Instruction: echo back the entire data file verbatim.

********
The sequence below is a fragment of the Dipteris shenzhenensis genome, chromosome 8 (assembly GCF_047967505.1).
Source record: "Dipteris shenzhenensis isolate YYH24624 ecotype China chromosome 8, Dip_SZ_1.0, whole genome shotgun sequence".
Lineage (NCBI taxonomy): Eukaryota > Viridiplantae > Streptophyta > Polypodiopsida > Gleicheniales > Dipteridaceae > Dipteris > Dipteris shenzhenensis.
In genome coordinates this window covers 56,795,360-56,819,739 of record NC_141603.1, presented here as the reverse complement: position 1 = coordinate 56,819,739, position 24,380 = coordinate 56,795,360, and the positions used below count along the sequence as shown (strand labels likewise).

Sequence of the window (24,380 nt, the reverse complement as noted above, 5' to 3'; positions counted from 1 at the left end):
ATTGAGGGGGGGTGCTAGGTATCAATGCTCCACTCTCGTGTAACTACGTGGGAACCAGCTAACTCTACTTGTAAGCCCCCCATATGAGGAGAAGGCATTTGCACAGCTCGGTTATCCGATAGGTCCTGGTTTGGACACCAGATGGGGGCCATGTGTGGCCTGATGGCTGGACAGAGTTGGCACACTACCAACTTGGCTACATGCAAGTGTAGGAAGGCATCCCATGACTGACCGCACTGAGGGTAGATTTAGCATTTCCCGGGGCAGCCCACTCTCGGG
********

The sequence below is a fragment of the Dipteris shenzhenensis genome, chromosome 8 (assembly GCF_047967505.1).
Source record: "Dipteris shenzhenensis isolate YYH24624 ecotype China chromosome 8, Dip_SZ_1.0, whole genome shotgun sequence".
Lineage (NCBI taxonomy): Eukaryota > Viridiplantae > Streptophyta > Polypodiopsida > Gleicheniales > Dipteridaceae > Dipteris > Dipteris shenzhenensis.
In genome coordinates this window covers 56,795,360-56,819,739 of record NC_141603.1, presented here as the reverse complement: position 1 = coordinate 56,819,739, position 24,380 = coordinate 56,795,360, and the positions used below count along the sequence as shown (strand labels likewise).

Sequence of the window (24,380 nt, the reverse complement as noted above, 5' to 3'; positions counted from 1 at the left end):
ATTGAGGGGGGGTGCTAGGTATCAATGCTCCACTCTCGTGTAACTACGTGGGAACCAGCTAACTCTACTTGTAAGCCCCCCATATGAGGAGAAGGCATTTGCACAGCTCGGTTATCCGATAGGTCCTGGTTTGGACACCAGATGGGGGCCATGTGTGGCCTGATGGCTGGACAGAGTTGGCACACTACCAACTTGGCTACATGCAAGTGTAGGAAGGCATCCCATGACTGACCGCACTGAGGGTAGATTTAGCATTTCCCGGGGCAGCCCACTCTCGGG